Just Another Day…

We keep notes on some of the things that happen at the clinic.  It’s helpful as a de-stressing strategy, and we end up with many little vignettes of day-to-day events.

Some of them are dramatic – the police are called, a companion wants to kill a protester and an escort intervenes – but those are unusual.  More often they’re just little events.  Some of my favorite stories are from K.  Back in June, he wrote:

“Something else f***ed up I heard on the sidewalk this morning:

Stacey asked a client, “Can you tell me why you are having an abortion today?”

I looked at the client, her mouth agape. her eyes wide, and asked “Please tell me the most intimate details of your personal life.”

She chuckled a little, “Right?”

Sometimes, the stories are surprising.  A little later in the summer, K writes:

“A couple approached the clinic and I introduced myself as a volunteer escort and asked permission to walk with them. She said yes, he said no. So I walked with her.

Mary (one of the protesters) was with us by now. The client said she was having second thoughts and wanted to talk to someone.

I offered her Backline which I have open on my iPhone most mornings. She rejected that and preferred to go to AWC .

I walked with her up to AWC’s property line and said “Take Care.”

He goes on to talk about his feelings about it, and I won’t share that here because that’s his story to tell.  But it’s fascinating to see how we grow and learn from our experience on the sidewalk.

More recently, K said:

{We}  escorted about 25 clients through Donna, Bobbi, Teresa  the navy hat dude that films, his wife, and the 40dayer with the cool doc martin boots. George showed up late and mostly hung out with Donna. Guido and Donny Ray provided a little sound track from G’s new fender guitar.

We had some very empowered folks this morning that really appreciated us being there but glided through the anti’s as if they were not even there.

I received the greatest compliment and thanks I have ever heard from a client. As we stood by their car, unbothered by the protesters, I told them who was out this morning and what to expect – some ugly posters, some intrusion into their space, but nothing we don’t see every day.

The client locked eyes with me, touched my hand and thanked me, saying, “You guys make this a whole lot less scary than I felt when I drove up and saw them.”

I thought about that last week when i was walking with a woman who appeared to be of Middle Eastern descent.  I confess,  I noticed her shoes, being a shoe person myself;  they were probably 4 inch heels, very nice, and she seemed to have no trouble walking the long block and a half from their car to the clinic.

But she was moving a little bit slower than her male companion, so he was a little bit ahead of her, leaving space for one of the chasers, Stephanie, to get in close, stepping directly in my path.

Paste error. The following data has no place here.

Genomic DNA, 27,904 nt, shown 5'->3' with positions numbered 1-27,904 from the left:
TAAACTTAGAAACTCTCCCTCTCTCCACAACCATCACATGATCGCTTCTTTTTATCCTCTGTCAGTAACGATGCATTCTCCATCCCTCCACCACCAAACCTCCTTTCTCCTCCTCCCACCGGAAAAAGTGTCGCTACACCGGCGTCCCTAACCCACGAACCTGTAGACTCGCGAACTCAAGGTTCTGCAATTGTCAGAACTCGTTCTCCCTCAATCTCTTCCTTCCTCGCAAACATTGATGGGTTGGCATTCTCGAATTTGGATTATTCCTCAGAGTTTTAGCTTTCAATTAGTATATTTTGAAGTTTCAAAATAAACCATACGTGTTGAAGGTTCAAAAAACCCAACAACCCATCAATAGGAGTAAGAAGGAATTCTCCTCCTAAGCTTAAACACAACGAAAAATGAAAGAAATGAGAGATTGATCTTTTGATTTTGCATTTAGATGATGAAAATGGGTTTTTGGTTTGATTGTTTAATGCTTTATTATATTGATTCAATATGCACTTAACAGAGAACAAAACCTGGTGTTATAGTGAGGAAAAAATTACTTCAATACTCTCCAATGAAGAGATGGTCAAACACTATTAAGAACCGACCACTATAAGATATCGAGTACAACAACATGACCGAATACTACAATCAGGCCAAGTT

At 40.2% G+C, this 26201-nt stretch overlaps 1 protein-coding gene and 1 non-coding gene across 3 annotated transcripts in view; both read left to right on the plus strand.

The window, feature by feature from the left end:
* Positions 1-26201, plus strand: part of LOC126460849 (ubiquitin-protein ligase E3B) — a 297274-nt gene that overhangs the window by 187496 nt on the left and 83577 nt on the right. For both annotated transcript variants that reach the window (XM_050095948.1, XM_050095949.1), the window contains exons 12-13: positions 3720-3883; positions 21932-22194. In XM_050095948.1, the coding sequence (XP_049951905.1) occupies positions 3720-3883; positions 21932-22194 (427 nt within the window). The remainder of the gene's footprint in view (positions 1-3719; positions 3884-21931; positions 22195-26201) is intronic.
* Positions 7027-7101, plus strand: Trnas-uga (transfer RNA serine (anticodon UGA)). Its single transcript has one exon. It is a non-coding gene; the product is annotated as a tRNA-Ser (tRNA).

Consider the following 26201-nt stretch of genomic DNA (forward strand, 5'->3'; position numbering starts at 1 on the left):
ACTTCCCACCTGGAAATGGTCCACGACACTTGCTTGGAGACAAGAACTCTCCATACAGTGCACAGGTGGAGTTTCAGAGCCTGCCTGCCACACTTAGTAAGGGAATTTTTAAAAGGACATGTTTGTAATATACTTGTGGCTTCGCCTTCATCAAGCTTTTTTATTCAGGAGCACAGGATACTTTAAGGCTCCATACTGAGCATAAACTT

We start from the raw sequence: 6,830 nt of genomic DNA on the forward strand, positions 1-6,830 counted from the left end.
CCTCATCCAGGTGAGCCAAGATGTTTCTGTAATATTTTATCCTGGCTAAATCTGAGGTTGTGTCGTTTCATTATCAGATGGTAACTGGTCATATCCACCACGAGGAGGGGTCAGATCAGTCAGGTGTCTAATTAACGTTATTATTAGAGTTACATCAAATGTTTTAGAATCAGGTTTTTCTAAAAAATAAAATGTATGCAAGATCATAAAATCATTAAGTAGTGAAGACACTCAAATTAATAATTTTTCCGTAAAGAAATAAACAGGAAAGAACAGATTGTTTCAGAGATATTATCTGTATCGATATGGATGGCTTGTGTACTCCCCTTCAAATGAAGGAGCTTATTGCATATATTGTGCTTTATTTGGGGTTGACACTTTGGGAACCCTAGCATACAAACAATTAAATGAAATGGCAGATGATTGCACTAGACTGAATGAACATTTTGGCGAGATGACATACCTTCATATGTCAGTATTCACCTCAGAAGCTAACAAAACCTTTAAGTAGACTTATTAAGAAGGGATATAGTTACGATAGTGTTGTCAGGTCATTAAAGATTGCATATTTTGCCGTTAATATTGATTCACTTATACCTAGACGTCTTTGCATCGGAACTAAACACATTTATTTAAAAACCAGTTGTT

i don’t even remember what Stephanie was saying, and the woman wasn’t responding.  Sometimes i chatter away and it’s a distraction, but the woman seemed disengaged from me too, so i was talking less then i might otherwise.

As Stephanie got closer to her, and more vehement, the woman took a couple of quick steps to catch up with her companion, grabbed his arm and buried her face in his shoulder.

And here’s where it gets interesting – Stephanie’s interpretation of this is that the woman was crying because she was going to have an abortion.  i guess Stephanie thinks her words (which i’m not convinced the woman understood) had touched the woman’s heart and made her realize the error of her ways?

I think the woman was crying because she was scared by the scene around her.  Stephanie’s vehemence, the lines of protesters on either side of her, even me, the strange woman in the orange vest – I think she was overwhelmed and intimidated by them and us and the chaos and confusion.

And for real, of course I don’t know why she was crying.  I’m just sorry she had to go through that mess to get to her doctor’s appointment.

2 thoughts on “Just Another Day…

  1. And for real, of course I don’t know why she was crying. I’m just sorry she had to go through that mess to get to her doctor’s appointment.

    I wish the protesters would get that. They don’t know why she’s crying, and they don’t know why she’s doing this. It’s not their business anyway.

  2. Those moments – when we are as much of the problem as the protesters – crush me! I feel ya, sister!

    Mostly, we have to be like Hippocrates – Do no Harm!

    It sounds like you did that. As crappy as it is, sometimes, the situation just sucks and nothing you do, short of firing up the flux capacitor in the DeLorean, is going to do any good.

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